Jess Lourey writes about secrets. She’s the Amazon Charts bestselling, Edgar, Agatha, and Lefty-nominated, Anthony and Thriller Award winning author of crime fiction, nonfiction, children’s books, YA adventure, and magical realism. She is a retired professor of creative writing and sociology, a recipient of The Loft’s Excellence in Teaching fellowship, and a TEDx presenter (check out her TEDx Talk for the surprising inspiration behind her first published novel). When not leading women’s writing retreats, reading, traveling, or fostering kittens, you can find her drafting her next story. Find out more at www.jessicalourey.com, Facebook, Instagram, Twitter, and TikTok.
Jess will teach the sessions “The 7-Step Pyramid on Point Method for Turning an Idea into a Novel or Memoir” and “How to Choose a Genre for Your Novel.” She’ll sit down with Lori Rader-Day for for a conversation on “Kicking Down the Door: The Many Paths to a Publishing Career.”
Leah Lederman had a lot of ground to cover in this interview because Jess Lourey’s experience and range is vast. She has wisdom and insight for all levels of the writing experience.
JL: Thanks for watching my TEDx Talk! I believe that as writers, we have to start by telling the story that will most transform us. We all have at least one recurring theme in our lives, some lesson that we seem to have to learn over and over again. For me, the recurring theme is the poison of secrets and the dangers of protecting a system over a person. By connecting with our life theme and telling the truest version of it, our writing automatically resonates with others. Stories honestly told—whether fiction or nonfiction, romance or mystery or literary fiction or anything in between—are inherently transformative for the reader because they speak to the human experience.
JL: I’ve been writing full-time since 2021, and I still feel like a kid playing dress-up when I tell others I’m a writer. Part of that is that it’s been a dream for so long that it feels unreal to actually get to live it; the rest of that is the imposter syndrome that plagues so many of us. But even if I wasn’t paid to write, I’d do it. It’s my mental health, how I find my way back to myself, how I make sense of things. As you say, I’ve written poetry and stories my whole life, but I became turned off from it in the late ‘90s when I couldn’t find an agent for my first novel. (Spoiler alert: it’s because the book was really bad, but I was too close to see it at the time.) My ego was dinged by the 25 or so rejections the book received from agents, so I stuck it in a drawer (metaphorically; it’s actually my master’s thesis and so is unfortunately available to check out from my alma mater’s library) and focused on teaching and being a mom and a wife. When my husband committed suicide in 2001, though, all my plans went south. I found myself in the hospital for a potential miscarriage brought on by extreme stress. Fortunately, my pregnancy remained intact, but it was clear the stress was a major health risk. The very kind ER doctor suggested I meet with a therapist and also return to writing to help cope. So, after two years of no writing, I threw myself into it. The result was May Day, what became my first published novel, as well as a healthy son born on schedule.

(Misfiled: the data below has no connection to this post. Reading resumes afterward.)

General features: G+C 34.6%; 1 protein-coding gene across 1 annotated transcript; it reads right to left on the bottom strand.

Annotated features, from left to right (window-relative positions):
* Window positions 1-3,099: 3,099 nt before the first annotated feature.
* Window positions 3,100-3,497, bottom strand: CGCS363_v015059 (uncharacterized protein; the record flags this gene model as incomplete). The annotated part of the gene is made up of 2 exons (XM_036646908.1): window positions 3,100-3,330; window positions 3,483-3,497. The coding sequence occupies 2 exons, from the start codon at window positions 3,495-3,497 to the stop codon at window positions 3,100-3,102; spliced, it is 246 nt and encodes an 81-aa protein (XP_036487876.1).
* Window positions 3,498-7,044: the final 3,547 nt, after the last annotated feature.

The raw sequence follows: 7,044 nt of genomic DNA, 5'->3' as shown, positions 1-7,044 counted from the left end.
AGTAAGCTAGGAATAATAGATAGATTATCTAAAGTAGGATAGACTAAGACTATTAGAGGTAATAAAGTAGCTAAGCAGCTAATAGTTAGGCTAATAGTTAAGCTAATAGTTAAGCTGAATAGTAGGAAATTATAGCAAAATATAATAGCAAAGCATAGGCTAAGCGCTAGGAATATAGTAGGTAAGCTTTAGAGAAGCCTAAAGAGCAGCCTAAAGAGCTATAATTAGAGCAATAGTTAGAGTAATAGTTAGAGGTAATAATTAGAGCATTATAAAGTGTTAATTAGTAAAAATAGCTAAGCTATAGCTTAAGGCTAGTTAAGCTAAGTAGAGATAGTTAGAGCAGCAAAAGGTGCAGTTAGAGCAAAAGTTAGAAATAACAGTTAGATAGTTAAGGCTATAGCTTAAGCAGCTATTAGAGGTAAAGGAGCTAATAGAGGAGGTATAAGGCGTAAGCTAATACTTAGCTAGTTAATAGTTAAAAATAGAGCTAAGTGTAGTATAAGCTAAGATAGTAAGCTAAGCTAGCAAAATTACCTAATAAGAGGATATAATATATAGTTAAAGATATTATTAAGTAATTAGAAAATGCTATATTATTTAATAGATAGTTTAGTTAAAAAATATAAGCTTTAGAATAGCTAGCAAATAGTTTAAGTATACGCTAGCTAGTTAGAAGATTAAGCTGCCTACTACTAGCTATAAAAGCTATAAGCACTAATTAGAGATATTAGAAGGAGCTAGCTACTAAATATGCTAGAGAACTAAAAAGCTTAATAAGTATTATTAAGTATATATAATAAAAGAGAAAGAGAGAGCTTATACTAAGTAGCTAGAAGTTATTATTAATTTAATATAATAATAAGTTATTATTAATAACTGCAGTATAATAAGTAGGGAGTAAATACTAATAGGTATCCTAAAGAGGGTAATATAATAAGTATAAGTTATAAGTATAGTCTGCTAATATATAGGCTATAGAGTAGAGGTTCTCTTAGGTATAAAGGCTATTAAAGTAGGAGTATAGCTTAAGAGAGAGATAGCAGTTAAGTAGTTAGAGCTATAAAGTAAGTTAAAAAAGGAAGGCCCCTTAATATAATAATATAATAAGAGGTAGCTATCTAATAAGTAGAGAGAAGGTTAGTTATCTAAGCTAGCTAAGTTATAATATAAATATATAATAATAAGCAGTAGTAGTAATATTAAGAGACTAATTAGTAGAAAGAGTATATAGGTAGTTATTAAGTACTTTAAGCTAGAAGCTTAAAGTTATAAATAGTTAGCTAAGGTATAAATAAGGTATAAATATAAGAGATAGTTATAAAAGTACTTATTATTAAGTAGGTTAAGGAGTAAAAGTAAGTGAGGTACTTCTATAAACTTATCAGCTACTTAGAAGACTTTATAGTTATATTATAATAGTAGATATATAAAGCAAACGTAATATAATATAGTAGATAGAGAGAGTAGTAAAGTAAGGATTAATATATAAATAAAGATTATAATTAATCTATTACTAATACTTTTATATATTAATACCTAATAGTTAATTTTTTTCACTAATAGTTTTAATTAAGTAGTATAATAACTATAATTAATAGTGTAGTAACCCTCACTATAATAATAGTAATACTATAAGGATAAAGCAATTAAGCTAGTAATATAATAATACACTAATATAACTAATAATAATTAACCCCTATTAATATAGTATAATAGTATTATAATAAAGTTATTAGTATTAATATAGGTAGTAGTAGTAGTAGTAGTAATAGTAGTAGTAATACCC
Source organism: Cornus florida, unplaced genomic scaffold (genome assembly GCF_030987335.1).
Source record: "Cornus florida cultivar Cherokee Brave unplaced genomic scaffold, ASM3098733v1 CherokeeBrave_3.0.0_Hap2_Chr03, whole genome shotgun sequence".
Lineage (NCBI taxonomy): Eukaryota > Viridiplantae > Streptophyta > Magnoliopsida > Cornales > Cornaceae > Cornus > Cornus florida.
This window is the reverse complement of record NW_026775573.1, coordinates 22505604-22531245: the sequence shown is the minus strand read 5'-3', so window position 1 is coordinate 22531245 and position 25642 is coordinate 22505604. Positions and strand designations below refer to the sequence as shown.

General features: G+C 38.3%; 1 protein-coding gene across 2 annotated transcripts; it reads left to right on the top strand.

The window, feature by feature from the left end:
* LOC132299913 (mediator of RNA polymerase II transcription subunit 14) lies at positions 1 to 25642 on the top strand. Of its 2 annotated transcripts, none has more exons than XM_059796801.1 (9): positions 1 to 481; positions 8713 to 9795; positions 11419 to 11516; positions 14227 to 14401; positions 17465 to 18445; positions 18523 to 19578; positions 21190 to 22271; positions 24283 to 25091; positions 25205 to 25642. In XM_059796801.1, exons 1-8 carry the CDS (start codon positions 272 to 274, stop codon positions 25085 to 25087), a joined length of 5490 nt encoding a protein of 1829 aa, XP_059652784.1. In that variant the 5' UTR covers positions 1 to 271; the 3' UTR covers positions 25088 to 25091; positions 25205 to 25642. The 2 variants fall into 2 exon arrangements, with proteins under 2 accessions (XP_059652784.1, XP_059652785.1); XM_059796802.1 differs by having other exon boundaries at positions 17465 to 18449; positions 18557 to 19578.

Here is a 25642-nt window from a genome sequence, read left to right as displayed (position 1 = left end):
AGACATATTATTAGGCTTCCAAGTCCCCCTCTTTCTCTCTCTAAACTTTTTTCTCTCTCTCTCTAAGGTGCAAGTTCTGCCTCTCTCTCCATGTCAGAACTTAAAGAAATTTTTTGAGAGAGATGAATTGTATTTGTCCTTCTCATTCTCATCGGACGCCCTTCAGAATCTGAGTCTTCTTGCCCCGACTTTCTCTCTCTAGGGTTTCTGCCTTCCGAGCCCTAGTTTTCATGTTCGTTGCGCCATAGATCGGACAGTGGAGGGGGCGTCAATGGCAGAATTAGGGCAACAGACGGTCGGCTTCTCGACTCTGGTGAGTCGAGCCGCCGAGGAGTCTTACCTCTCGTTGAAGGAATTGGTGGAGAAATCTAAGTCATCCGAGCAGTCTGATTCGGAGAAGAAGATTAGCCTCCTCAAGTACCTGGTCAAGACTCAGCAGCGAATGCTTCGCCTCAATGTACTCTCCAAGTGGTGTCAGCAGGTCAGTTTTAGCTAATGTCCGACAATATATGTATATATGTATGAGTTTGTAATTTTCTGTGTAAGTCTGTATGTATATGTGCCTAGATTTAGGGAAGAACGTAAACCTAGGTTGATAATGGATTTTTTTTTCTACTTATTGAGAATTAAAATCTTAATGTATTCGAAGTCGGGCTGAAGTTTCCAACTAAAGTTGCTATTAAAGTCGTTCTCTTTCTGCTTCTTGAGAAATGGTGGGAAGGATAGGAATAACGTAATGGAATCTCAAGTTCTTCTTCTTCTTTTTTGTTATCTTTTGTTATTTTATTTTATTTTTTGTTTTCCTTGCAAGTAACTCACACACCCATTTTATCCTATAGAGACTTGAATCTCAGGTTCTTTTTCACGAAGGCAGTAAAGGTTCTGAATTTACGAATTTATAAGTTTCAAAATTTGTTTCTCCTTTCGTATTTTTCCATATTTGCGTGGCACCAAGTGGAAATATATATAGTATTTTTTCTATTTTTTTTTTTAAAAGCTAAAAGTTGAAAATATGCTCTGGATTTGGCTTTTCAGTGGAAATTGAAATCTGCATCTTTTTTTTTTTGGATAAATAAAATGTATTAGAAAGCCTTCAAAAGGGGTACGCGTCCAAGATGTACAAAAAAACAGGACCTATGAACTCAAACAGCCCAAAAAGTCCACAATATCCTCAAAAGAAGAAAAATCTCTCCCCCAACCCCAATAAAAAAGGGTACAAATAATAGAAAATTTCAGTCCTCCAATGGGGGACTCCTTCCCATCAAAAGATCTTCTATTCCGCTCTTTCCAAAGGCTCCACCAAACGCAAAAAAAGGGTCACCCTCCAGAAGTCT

JL: I’ve so far published magical realism, suspense, thrillers, cozy mystery, nonfiction, young adult, and a children’s book. In each case, either the story came into bloom with a genre more or less attached to it (if it had a secret at its center, it was going to be mystery; if it had adventure at the center and young-ish protagonist, it was going to be young adult, etc.), or I had a contract where the genre was decided first (i.e, “we’d like two thrillers,”) and I had to come up with a story to fit it. I like something about both methods; the first is pure creation and play, and the second comes with a guaranteed paycheck, and I oddly find that I can be more creative with some boundaries in place.
JL: It’s cliche, but my experience has been that we get out of writing workshops exactly what we’re looking for, and so I recommend going into a retreat or a conference with a short list of priorities. Do you want to find an agent? Learn how to edit your project? Find an accountability partner to write with? Know what you’re looking for when you sign up, and then be intentional about getting it. This means attending panels/workshops that will provide the information you’re after as well as asking questions in appropriate settings.
JL: I wish somebody would ask me what the next hot-selling book concept is. Then I could say what I’ve seen proven over and over again: it doesn’t matter what’s selling now because it’ll change by the time you’ve written your book. The only book you should write is the one that won’t let you go, the idea that keeps coming back to bug you. You should tell that story, the one that only you can tell, as authentically and as clearly as you can (and then hire a good editor).
JESS LOUREY WRITES THRILLER, MYSTERY, FANTASY, YOUNG ADULT, CHILDRENS, AND MORE!
“I teach writing workshops all over the country, but never have I attended a conference so well-organized as Midwest Writers Workshop. The organizers know what they’re doing, the faculty are skilled teachers and writers from all over the country, and the workshop participants are eager, intelligent, and so supportive of one another. This is hands-down the most worthwhile, the most fun writing conference I’ve ever had the pleasure of being a part of!” – Jess Lourey, bestselling Edgar, Agatha, and Lefty-nominated, Anthony and Thriller Award winning author